After all the necessary diagnostic procedures, here is what we learned:

1. Red has moderate arthritic degeneration in his hock joint. Extending beyond one of the supposed to be curved edges of one of the many little bones is a hooked growth of bone - arthritic changes. This falls into the category of degenerative joint disease and since it is in the hock is often referred to as bone spavin.

2. The lateral condyle of his femur has some "mystery" possible degeneration (our vet will consult with her colleagues). The x-ray shown is not Red's but I've outlined the approximate shape of the mystery degeneration.

3. In Red's stifle there is occasional "upward fixation of the patella". Cause currently uncertain.



My reaction - Hmmmmmmmmmmmmm. OK. Arthritic changes are to be expected and there they were, right before my eyes. Well Red IS 17. The upward fixated patella - hmmmmmm? What was not answered is HOW COME he went from sound to a 4 on the lameness scale overnight. How come? Our vet hypothesized that there was a triggering event that irritated the growing chronic but previously unexpressed skeletal changes. OK.

So the Good News = 1. No fractures. 2. No cysts or lesions.
The Not so Good News = 1. MODERATE arthritic changes. 2. Chronic, intermittent upward fixatation of the patella. 3. Mystery something.

My friend Cary said I have to remember and repeat our vet's last words, "Imminently treatable". Sorry I'm a bit fuzzy on the what and the how. Our vet talked about Cosequine, Legend, and Cortisone. She talked about the need for exercise to strengthen the quadriceps which will help stabilize the patella. She mentioned several potential invasive procedures that could be options if Red's sticky stifle gets worse. First thing is to do nothing and see if he gets worse, gets better, or stays the same.

The best news for Red, he gets to go back into the general pasture where he will not doubt immediately charge the new upstart gelding who will be trying to put the moves on Red's beloved.

Meanwhile, I am googling like crazy trying to learn about what our vet described. I will be looking for all alternative treatments. Oh, and contacting an animal communicator.

I love this horse.








Friday, August 22, 2008

Looking for Signs of Fall, Finding a Lame Horse


Yesterday I took my camera (which I hate) and went walking through the general pasture looking for signs of fall. My camera, a Nikon Coolpix L5, is incredibly unreliable when it comes to focus. I was disappointed that so many pictures were fuzzy. Google's Picassa 2 photo program came to my rescue. It is easy, so easy to use and offers an amazing range of "click and apply" effects. Here are some ruined shots that were given a second life by Picasa.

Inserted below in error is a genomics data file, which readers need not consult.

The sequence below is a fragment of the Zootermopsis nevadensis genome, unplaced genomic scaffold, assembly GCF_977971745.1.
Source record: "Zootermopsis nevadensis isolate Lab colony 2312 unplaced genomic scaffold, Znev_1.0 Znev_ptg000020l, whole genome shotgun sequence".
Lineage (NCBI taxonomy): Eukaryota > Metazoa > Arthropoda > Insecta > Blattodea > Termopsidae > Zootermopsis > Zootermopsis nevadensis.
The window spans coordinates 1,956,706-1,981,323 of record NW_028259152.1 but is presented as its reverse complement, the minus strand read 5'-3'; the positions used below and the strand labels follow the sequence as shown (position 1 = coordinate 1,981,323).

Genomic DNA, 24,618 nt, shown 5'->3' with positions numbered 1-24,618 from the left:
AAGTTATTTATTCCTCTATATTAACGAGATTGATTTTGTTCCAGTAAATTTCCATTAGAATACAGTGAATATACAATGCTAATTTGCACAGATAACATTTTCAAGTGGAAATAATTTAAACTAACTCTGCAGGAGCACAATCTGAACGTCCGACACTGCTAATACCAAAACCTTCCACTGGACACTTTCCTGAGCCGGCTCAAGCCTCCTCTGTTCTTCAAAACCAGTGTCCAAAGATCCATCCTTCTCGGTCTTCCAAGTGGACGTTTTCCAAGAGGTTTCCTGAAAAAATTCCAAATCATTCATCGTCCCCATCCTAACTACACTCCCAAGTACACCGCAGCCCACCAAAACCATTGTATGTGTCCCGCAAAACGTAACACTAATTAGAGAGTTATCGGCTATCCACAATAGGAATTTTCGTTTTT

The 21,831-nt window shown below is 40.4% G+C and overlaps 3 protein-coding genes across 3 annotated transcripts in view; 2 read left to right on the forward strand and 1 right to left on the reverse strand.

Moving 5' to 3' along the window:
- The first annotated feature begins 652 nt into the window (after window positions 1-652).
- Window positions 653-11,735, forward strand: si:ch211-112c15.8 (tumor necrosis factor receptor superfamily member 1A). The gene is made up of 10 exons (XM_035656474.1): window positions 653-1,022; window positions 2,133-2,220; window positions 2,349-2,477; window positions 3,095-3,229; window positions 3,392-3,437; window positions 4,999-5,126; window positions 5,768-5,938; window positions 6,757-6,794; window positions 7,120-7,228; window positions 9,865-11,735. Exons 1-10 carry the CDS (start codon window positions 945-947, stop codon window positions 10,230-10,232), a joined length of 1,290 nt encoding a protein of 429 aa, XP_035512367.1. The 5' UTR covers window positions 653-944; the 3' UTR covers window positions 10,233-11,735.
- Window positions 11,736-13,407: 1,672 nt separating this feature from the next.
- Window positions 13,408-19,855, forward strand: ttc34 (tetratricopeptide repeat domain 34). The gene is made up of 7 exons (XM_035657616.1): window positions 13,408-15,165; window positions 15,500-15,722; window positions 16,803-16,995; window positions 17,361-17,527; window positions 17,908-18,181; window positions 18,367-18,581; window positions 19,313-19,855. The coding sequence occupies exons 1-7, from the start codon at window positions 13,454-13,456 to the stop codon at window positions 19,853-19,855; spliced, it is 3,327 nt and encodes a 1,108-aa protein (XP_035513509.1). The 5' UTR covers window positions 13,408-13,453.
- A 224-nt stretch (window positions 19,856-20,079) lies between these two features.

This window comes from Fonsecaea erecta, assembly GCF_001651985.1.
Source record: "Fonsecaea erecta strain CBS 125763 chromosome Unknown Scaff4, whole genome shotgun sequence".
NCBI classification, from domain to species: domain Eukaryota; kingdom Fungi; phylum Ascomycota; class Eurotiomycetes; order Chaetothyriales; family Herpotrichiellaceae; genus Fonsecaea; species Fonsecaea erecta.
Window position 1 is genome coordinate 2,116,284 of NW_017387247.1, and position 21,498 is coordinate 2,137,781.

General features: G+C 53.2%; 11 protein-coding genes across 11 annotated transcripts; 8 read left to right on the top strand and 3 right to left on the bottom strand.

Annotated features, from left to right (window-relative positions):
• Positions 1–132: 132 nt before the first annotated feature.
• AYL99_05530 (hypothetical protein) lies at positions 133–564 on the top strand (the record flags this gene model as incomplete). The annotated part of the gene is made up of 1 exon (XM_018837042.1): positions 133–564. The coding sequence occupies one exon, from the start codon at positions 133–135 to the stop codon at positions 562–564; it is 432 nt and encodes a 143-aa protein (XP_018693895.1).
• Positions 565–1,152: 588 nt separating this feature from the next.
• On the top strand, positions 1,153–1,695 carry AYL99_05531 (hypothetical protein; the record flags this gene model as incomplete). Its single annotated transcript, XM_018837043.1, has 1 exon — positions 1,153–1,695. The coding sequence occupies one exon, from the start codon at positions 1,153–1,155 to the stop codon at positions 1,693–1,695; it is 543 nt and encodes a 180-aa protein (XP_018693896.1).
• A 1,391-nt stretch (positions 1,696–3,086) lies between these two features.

Tomorrow I take Red to our Vet Clinic for a two hour appointment. He is lame in his right hind leg. Seriously lame. Our vet did a barn call this morning and started the series of blocking shots that help to isolate the location of what may contributes to his lameness. She ruled out an abscess and we agreed to continue at the clinic tomorrow.

I'm guessing that many folks reading belong to the horse tribe and know exactly what I'm going through. I am worried and distracted - want him okay at all costs and yet wince imagining that cost. I'm guessing that I will have to say "goodbye" to my horse trailer fund. No problem, I want my dear Red Horse pain free and sound.






























Wednesday, August 20, 2008

Missing Leena


Yesterday I did not firmly shut my back door and while I was at work Leena, an aussie/kelpie mix, pushed it open and jumped the fence. She can fly over any fence but stays put when I am home, always wondered if she goes looking for me. I got Leena about 4 years ago from Bones Rescue. She was picked up by the Redding Animal Control when she was running down the street (probably jumped a fence) and Bones saved her from the pound.